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ORIGINAL ARTICLE
Year : 2016  |  Volume : 143  |  Issue : 4  |  Page : 487-494

Analysis of expression profile of mce operon genes (mce1, mce2, mce3 operon) in different Mycobacterium tuberculosis isolates at different growth phases


1 Department of Microbiology & Molecular Biology, National JALMA Institute for Leprosy & Other Mycobacterial Diseases (ICMR), Agra, India
2 Department of Microbiology & Molecular Biology, National JALMA Institute for Leprosy & Other Mycobacterial Diseases (ICMR), Agra; Former Secretary, Department of Health Research and Director-General, ICMR, Ministry of Health & Family Welfare, Government of India, New Delhi, India
3 Department of Immunology, National JALMA Institute for Leprosy & Other Mycobacterial Diseases (ICMR), Agra, India

Date of Submission14-Jun-2013
Date of Web Publication21-Jun-2016

Correspondence Address:
Devendra Singh Chauhan
Department of Molecular Biology & Microbiology, National JALMA Institute for Leprosy and Other Mycobacterial Diseases (ICMR), Taj Ganj, Agra 282 001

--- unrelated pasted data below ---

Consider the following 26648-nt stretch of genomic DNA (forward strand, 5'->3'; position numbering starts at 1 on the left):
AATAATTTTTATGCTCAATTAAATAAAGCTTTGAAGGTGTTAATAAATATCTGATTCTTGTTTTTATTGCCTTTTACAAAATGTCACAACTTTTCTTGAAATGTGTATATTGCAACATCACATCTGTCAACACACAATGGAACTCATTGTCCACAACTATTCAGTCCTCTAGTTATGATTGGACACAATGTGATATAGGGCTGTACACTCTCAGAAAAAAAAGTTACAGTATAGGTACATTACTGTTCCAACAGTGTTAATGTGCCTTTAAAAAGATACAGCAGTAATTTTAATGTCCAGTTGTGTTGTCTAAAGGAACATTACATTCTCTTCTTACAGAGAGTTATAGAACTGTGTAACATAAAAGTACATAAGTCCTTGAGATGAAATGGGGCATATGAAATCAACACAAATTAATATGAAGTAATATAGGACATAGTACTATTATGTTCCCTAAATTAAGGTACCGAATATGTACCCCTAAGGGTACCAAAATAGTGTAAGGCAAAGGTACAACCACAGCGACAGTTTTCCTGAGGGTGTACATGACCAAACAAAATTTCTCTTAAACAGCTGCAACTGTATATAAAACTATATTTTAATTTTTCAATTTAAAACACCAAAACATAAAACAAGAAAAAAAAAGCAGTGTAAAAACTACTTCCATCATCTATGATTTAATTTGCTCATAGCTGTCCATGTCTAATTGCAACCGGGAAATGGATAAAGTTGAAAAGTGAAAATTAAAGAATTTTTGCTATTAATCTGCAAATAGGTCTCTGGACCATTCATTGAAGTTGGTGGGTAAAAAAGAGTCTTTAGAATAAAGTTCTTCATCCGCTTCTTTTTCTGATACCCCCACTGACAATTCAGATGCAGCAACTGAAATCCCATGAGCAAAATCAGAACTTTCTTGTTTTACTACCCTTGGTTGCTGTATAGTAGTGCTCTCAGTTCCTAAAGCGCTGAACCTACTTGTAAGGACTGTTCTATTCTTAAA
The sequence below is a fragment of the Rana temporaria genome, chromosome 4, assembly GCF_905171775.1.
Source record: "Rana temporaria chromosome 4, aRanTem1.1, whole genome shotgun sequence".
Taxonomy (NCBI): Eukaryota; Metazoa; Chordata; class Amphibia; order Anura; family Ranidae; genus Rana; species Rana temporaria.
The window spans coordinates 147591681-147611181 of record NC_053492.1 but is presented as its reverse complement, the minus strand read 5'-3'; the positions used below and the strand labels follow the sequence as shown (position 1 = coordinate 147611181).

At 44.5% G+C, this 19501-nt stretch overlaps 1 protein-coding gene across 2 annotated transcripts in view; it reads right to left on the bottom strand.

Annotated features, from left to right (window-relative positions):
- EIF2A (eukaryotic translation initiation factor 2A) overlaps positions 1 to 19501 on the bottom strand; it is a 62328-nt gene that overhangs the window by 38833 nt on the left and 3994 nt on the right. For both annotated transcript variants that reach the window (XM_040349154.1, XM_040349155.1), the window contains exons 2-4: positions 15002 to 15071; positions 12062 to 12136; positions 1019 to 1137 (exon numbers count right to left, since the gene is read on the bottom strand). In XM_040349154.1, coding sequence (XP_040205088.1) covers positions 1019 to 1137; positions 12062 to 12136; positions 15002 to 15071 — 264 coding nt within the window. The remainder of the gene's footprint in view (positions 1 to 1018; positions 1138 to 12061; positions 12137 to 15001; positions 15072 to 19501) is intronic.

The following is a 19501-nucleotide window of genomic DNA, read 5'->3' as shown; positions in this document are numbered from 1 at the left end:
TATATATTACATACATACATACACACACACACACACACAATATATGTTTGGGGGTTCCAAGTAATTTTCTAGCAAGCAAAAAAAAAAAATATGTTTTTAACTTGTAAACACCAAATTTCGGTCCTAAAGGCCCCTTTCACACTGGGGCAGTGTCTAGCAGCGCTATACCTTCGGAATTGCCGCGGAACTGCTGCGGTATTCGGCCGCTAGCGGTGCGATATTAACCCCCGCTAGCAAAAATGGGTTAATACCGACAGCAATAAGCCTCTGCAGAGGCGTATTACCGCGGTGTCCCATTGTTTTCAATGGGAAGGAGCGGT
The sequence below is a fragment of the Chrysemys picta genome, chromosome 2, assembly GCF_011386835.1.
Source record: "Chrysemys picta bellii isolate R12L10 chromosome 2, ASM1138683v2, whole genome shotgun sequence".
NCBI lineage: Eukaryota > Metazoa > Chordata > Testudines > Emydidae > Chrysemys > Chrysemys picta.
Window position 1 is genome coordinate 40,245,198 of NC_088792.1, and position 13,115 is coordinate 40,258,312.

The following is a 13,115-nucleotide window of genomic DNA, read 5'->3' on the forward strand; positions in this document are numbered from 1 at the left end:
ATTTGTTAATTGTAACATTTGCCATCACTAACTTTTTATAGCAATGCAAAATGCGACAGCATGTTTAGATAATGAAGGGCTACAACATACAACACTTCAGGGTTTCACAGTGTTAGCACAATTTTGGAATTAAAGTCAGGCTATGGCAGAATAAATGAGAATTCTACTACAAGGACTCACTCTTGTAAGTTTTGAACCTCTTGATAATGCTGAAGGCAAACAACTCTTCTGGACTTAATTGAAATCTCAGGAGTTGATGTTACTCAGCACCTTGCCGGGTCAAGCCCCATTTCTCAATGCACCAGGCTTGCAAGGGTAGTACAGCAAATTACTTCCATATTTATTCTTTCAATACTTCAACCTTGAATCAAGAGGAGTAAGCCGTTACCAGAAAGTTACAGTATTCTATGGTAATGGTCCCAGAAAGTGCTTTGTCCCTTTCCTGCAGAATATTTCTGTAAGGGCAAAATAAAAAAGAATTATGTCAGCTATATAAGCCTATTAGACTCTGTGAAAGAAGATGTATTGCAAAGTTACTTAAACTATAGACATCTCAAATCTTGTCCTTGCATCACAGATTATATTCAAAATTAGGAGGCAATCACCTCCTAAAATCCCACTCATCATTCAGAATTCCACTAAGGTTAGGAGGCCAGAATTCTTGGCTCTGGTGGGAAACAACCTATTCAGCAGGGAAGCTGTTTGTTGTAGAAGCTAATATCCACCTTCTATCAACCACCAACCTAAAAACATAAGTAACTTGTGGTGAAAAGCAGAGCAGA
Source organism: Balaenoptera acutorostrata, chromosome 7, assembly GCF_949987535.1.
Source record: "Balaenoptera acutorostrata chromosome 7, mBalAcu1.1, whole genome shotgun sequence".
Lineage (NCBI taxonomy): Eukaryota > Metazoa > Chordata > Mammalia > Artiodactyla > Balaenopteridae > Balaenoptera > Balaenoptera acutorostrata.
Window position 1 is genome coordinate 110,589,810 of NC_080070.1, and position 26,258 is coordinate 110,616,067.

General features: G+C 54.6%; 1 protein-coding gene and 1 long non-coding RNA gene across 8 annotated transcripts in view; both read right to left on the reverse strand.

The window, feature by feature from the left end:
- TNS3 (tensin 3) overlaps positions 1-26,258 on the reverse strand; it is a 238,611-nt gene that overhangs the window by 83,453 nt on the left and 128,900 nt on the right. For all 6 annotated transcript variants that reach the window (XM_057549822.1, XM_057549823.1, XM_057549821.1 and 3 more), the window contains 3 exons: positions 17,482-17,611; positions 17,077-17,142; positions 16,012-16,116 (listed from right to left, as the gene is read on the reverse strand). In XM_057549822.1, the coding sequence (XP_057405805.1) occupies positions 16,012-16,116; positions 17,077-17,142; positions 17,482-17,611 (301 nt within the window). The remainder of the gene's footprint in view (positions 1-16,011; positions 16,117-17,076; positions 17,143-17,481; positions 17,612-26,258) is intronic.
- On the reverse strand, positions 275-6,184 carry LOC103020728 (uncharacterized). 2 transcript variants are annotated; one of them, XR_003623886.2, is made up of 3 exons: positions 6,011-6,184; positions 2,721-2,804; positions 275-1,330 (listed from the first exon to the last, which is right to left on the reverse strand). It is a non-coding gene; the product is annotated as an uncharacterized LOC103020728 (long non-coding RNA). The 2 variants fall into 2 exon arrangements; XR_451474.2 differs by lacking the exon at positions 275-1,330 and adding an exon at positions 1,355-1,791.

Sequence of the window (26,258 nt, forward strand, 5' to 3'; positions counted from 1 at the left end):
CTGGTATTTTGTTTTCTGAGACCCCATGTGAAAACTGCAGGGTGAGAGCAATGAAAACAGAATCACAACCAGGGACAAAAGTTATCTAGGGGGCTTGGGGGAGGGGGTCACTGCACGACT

India
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Source of Support: None, Conflict of Interest: None


DOI: 10.4103/0971-5916.184305

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   Abstract 


Background & objectives: Mycobacterium tuberculosis (M. tuberculosis) has four homologous mammalian cell entry (mce) operons (mce1-4) that encode exported proteins and have a possible role in the virulence mechanism of this pathogen. The expression of mce operon is considered to be complex and not completely understood. Although expression of mce operon at different in vitro growth phases has been studied earlier, its expression in different M. tuberculosis isolates under different growth phases is not yet studied. The present preliminary study was conducted on a limited number of isolates to know the trend of expression pattern of mce operon genes in different M. tuberculosis isolates under different growth stages.
Methods: In this study, we monitored the transcriptional profile of selected mce operon genes (mce1A, mce1D, mce2A, mce2D, mce3A, mce3C) in different M.tuberculosis isolates (MDR1, MDR2, and sensitive isolate) at early exponential and stationary phases using real-time quantitative PCR.
Results: The expression ratio of all selected mce operon genes in all M. tuberculosis isolates was reduced at the initial phase and increased substantially at a later phase of growth. Higher expression of mce1 operon genes was found in all M. tuberculosis isolates as compared to other mce operon genes (mce2 and mce3 operons) at stationary growth phase.